Albay school principal begs for internet signal

October 9, 2020

BACACAY, Albay --- With few days left before the class opening on Oct. 5, school principal Ruby Obsinada, 53, of Cabasan National High School located in Cagraray Island, Bacacay town begged for help to have an internet access.


The 44-year old school principal has 988 students who are without internet access and modern facilities that would help them in their studies unlike other students in the mainland who enjoy the same. 


Obsinada said that without internet access, they are facing challenges as the students mostly living in remote areas opted to choose the online method of schooling. Teachers and students need to go to the mountain to find cellular signal so they can send and receive their online lessons.


She said that they have adopted  two schemes for learners such as blended and online for students with gadgets who preferred  online learning.


“Majority of the students are residing in remote areas with no internet access and hard to locate. We have two learners, blended and whose preference is online. But our worries for online is that students need to trek to the mountains to locate signal. Our concern is their safety considering that rainy seasons is coming,” she said.


“We need help, hopefully the Department of Information and Communications Technology (DICT) and Ako Bicol can help us to have an internet access through the new technology so the students safety will not be in jeopardy including the teachers,” Obsinada said.


Aside from no internet access, teachers are facing challenges for slow learning students who need thorough attention and monitoring, although the teachers have designed modules intended for those students, the principal said.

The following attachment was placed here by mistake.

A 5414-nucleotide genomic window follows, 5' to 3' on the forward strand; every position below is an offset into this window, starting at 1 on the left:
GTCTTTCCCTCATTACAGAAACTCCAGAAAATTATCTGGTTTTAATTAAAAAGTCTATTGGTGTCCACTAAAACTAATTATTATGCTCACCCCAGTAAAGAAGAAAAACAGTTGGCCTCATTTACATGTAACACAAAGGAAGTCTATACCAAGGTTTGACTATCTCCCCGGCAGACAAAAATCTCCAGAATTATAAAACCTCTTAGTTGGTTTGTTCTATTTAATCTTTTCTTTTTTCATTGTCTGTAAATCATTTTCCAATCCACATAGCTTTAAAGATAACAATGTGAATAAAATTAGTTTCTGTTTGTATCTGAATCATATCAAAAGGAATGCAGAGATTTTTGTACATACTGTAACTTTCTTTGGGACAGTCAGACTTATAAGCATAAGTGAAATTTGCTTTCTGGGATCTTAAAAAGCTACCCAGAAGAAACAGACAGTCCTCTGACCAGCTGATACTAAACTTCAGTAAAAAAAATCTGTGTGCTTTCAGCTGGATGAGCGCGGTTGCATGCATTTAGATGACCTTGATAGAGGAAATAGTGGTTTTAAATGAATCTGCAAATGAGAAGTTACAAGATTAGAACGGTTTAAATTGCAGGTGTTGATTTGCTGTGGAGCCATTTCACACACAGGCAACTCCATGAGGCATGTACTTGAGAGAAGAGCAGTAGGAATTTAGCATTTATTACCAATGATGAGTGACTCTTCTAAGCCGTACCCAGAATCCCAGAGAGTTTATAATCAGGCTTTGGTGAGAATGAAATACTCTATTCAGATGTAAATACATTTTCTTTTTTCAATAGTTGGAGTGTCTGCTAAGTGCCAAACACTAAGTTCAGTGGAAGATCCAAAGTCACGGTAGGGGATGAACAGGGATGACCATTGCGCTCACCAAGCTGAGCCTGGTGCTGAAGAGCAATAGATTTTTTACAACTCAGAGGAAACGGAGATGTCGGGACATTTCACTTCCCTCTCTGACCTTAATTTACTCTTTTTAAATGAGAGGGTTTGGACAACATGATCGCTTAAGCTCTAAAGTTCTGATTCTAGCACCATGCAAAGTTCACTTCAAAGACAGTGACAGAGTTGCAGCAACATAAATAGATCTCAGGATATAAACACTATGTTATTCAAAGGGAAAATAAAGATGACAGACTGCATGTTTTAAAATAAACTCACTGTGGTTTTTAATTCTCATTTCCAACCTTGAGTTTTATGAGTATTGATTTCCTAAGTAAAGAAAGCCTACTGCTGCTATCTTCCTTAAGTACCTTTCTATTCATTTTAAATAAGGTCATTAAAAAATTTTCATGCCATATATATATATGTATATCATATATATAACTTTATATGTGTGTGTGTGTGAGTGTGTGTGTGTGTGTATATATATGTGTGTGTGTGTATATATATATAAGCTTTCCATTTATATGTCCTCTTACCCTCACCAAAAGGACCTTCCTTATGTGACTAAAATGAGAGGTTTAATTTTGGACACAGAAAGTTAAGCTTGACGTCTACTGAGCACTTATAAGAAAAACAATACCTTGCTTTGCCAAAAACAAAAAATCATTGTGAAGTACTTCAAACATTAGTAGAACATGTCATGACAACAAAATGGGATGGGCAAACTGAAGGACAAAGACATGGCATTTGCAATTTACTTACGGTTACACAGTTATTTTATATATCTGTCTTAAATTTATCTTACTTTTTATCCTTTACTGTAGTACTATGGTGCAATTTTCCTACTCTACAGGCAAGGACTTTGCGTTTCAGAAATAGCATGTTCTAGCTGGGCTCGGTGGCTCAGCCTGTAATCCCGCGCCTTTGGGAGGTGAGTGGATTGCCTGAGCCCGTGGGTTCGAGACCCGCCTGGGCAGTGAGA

She said that at least 40 percent of the students can read and comprehend, while 60 percent are readers needing supervision and guidance of teachers to understand their subjects or lessons.


Some 5 to 8 percent of the students are frustrated learners or frustration readers meaning the level of competencies are zero. 


“We need the internet so the non-readers can easily learn and comprehend the lessons. We need audio-visual rooms, covered court for out-of-the classrooms school activities,” Obsinada said. 


Books and other learning materials for students are also inadequate.


When the Ako Bicol (AKB) partylist learned about it, the group distributed books, facemasks and alcohol to the teachers and staff of Cabasan National High School. 


The books came from from AKB’s  “Aklat Sa Kaunlaran” program in partnership with Children International Philippines, Inc. It is a booksharing project advocacy program of AKB Rep. Zaldy Co, which is aimed to help promote love for reading and improve comprehension of the students in elementary and high school.


Co also vowed to coordinate with DICT to provide internet access in remote areas specifically in the islands of Albay. 


Last year, Gilbert Sadsad, DepEd Bicol regional director, admitted  that there were 76,000 students from Grade 1 to senior high school across the region who were either struggling to read or  unable to read.

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